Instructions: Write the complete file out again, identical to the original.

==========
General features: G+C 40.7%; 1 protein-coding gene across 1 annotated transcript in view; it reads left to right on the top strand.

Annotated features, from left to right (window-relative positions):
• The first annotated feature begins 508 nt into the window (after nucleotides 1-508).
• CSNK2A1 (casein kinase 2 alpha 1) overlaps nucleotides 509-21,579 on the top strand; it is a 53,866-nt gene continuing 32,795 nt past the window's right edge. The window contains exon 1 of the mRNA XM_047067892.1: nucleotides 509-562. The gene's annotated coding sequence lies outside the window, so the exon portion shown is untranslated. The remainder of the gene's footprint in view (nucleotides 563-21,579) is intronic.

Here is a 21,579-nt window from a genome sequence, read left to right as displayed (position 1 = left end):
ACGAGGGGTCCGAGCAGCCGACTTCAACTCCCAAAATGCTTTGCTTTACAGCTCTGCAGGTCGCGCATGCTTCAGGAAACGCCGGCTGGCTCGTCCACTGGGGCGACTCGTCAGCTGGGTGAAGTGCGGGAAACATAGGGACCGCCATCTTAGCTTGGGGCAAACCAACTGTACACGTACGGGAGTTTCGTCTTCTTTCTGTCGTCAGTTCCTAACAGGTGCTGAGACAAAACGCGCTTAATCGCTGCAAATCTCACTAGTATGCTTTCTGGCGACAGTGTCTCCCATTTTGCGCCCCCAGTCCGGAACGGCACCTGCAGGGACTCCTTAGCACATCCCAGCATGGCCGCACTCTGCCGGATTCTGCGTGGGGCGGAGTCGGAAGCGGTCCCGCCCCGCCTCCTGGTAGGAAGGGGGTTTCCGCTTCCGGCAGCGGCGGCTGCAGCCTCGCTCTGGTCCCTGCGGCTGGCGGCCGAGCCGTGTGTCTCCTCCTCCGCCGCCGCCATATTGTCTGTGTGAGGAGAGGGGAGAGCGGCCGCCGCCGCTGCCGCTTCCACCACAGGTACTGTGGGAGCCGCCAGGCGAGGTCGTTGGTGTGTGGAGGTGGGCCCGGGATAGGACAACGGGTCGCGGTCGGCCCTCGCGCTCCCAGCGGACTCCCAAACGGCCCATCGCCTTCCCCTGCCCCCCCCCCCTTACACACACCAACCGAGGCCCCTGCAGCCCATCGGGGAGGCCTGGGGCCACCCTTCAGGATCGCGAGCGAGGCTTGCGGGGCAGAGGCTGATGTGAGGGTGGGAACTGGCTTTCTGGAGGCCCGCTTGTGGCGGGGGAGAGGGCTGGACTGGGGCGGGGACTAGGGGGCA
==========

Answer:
General features: G+C 40.7%; 1 protein-coding gene across 1 annotated transcript in view; it reads left to right on the top strand.

Annotated features, from left to right (window-relative positions):
• The first annotated feature begins 508 nt into the window (after nucleotides 1-508).
• CSNK2A1 (casein kinase 2 alpha 1) overlaps nucleotides 509-21,579 on the top strand; it is a 53,866-nt gene continuing 32,795 nt past the window's right edge. The window contains exon 1 of the mRNA XM_047067892.1: nucleotides 509-562. The gene's annotated coding sequence lies outside the window, so the exon portion shown is untranslated. The remainder of the gene's footprint in view (nucleotides 563-21,579) is intronic.

Here is a 21,579-nt window from a genome sequence, read left to right as displayed (position 1 = left end):
ACGAGGGGTCCGAGCAGCCGACTTCAACTCCCAAAATGCTTTGCTTTACAGCTCTGCAGGTCGCGCATGCTTCAGGAAACGCCGGCTGGCTCGTCCACTGGGGCGACTCGTCAGCTGGGTGAAGTGCGGGAAACATAGGGACCGCCATCTTAGCTTGGGGCAAACCAACTGTACACGTACGGGAGTTTCGTCTTCTTTCTGTCGTCAGTTCCTAACAGGTGCTGAGACAAAACGCGCTTAATCGCTGCAAATCTCACTAGTATGCTTTCTGGCGACAGTGTCTCCCATTTTGCGCCCCCAGTCCGGAACGGCACCTGCAGGGACTCCTTAGCACATCCCAGCATGGCCGCACTCTGCCGGATTCTGCGTGGGGCGGAGTCGGAAGCGGTCCCGCCCCGCCTCCTGGTAGGAAGGGGGTTTCCGCTTCCGGCAGCGGCGGCTGCAGCCTCGCTCTGGTCCCTGCGGCTGGCGGCCGAGCCGTGTGTCTCCTCCTCCGCCGCCGCCATATTGTCTGTGTGAGGAGAGGGGAGAGCGGCCGCCGCCGCTGCCGCTTCCACCACAGGTACTGTGGGAGCCGCCAGGCGAGGTCGTTGGTGTGTGGAGGTGGGCCCGGGATAGGACAACGGGTCGCGGTCGGCCCTCGCGCTCCCAGCGGACTCCCAAACGGCCCATCGCCTTCCCCTGCCCCCCCCCCCTTACACACACCAACCGAGGCCCCTGCAGCCCATCGGGGAGGCCTGGGGCCACCCTTCAGGATCGCGAGCGAGGCTTGCGGGGCAGAGGCTGATGTGAGGGTGGGAACTGGCTTTCTGGAGGCCCGCTTGTGGCGGGGGAGAGGGCTGGACTGGGGCGGGGACTAGGGGGCA